By Zayamu Hassan
The Federal Government has appealed to pregnant women in Nigeria to attend antenatal care at the health centres nearest to them in order to access services including test for HIV and Syphilis.
The Director of Family Health department at the Federal Ministry of Health, Dr Salma Anas Kolo, disclosed this at a media briefing in Abuja.
She noted that the appealed was in order to prevent Mother-To-Child transmission of HIV and Syphilis.
“This is an opportunity for us to call on all Nigerian pregnant women to attend antenatal clinic at any nearest health facility to them and get themselves tested for HIV and Syphilis.
“By doing that we can prevent the transmission of HIV from the infected mother to the unborn baby and avert the transmission of Syphilis which is also very dangerous to the unborn baby.
“It causes still-birth, miscarriages and death and brain damage leading to malformation to the unborn baby. It also affects the heart. So, implications are so numerous.
“So, it is cheaper and more cost effective to prevent the transmission of Syphilis from an infected mother to the child. The good news is that both are almost 100 per cent preventable. But only if women that are pregnant avail themselves to be tested of syphilis.”
She further disclosed that the federal government has concluded plans to give technical support and guidance to state that are worst hit by Cholera in the country.
According to her, Kano, Jigawa and Bauchi are the states worst hit by Cholera in the country, stressing that more than 48 per cent of the Cholera cases reported in the country are from these three states.
“Efforts are ongoing by the health ministry in collaboration with Nigeria Centre for Disease Control (NCDC), the National Primary Health Care Development Agency (NPHCDA) to continue to provide support to the states through the national response in a well-coordinated manner.
“We continue step up in providing technical support and guidance to the states that are worst affected by cholera. “At the moment we have recorded some slow progress and success in the worst affected states.
“We have conducted some trainings for health workers for early detection and prompt treatment of victims of cholera outbreak.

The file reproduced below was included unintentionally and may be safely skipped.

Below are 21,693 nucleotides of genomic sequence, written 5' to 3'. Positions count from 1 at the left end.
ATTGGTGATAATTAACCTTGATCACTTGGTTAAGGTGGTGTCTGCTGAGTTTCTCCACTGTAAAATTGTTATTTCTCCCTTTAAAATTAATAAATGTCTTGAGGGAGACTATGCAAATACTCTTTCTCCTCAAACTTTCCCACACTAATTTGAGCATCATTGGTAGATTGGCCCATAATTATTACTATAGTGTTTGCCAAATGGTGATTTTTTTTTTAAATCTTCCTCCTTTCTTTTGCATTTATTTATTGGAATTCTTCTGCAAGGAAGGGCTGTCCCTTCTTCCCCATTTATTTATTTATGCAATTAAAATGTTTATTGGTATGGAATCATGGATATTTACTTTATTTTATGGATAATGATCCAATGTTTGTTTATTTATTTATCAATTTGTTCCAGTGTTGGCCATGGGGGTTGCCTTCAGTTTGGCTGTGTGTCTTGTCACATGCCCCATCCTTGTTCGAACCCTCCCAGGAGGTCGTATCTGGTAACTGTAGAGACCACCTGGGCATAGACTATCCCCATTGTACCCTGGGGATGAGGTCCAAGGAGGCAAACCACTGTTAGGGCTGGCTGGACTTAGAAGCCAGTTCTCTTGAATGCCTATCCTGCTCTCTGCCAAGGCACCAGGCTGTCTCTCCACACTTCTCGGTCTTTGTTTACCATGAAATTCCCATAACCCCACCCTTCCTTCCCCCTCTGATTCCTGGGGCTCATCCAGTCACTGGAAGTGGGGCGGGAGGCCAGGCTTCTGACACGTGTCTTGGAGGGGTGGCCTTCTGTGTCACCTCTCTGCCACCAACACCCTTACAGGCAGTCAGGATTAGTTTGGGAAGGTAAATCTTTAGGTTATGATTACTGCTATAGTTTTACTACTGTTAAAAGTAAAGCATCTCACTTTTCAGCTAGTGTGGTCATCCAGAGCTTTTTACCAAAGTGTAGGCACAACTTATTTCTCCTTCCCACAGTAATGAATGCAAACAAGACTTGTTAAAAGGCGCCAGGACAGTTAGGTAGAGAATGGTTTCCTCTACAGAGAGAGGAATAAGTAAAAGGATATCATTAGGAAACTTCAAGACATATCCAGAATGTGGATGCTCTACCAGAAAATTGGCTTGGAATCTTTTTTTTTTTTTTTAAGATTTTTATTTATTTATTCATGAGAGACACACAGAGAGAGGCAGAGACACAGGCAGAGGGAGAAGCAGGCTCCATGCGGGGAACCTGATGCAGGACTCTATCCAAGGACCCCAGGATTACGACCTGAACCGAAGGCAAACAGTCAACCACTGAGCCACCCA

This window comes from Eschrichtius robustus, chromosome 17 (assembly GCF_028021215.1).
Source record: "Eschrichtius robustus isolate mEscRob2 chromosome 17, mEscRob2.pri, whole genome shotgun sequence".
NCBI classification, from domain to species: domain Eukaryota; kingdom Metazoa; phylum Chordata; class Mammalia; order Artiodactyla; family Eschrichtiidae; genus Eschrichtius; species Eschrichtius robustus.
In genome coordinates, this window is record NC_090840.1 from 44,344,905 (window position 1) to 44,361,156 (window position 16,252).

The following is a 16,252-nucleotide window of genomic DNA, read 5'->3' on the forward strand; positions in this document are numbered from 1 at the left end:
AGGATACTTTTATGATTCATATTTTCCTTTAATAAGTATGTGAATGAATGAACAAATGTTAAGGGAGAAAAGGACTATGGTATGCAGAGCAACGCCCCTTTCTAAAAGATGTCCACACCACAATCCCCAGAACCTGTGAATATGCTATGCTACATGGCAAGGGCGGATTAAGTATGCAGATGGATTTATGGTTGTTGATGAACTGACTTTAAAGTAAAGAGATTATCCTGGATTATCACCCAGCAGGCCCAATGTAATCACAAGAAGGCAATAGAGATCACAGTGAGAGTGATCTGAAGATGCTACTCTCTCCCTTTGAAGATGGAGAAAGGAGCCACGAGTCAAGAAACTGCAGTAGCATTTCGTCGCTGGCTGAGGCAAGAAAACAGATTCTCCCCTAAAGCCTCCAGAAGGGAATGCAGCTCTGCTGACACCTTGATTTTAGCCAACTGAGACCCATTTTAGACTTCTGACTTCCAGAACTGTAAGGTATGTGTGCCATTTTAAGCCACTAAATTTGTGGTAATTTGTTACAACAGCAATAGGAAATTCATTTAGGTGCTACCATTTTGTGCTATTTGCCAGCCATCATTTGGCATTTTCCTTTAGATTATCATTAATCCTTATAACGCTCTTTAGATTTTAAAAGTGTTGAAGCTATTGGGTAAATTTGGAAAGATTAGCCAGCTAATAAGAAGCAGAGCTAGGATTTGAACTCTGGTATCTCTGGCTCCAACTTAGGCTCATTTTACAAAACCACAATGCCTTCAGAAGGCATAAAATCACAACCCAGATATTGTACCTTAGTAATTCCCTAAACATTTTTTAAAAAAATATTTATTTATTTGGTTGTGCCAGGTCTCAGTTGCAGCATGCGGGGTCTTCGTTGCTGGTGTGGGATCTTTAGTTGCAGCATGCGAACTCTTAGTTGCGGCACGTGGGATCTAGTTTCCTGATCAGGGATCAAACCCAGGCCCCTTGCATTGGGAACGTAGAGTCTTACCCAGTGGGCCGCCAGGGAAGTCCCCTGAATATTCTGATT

“Unfortunately, the outbreak is among children between the age of 5-14 years. This is closely link to lack of access to portable clean water and also poor defecation practices and poor hygiene.”
Dr. Anas Kolo, however, said that the ministry was intensifying its collaboration with partners on the need to re-invigorate the Water Sanitation and Health (WASH) programme in the relevant sectors of the economy considering it requires multi-sectoral approach.
“It has to do with sanitation, toileting facilities available and personal hygiene. We are working closely with the ministries of water resources, information and culture and the ministry of environment who are very critical partners in this.
“We have developed a framework at the national level that require to be operationalized at the state level to adopt similar approach so that the populace, especially, in the worst affected areas can have access to clean water,” she said.
The Director further explained that: “Part of the response we have undertaken is the distribution of essential response commodities at the point of need including hygiene kits for affected states, using traditional medium of information transmission in most of the worst affected states.
“Hand washing is very important in the prevention of the cholera. At any time, you are handling food, hand washing is very key with running water and soap. Where soap is not available, we encourage the use of ashes and table salt.”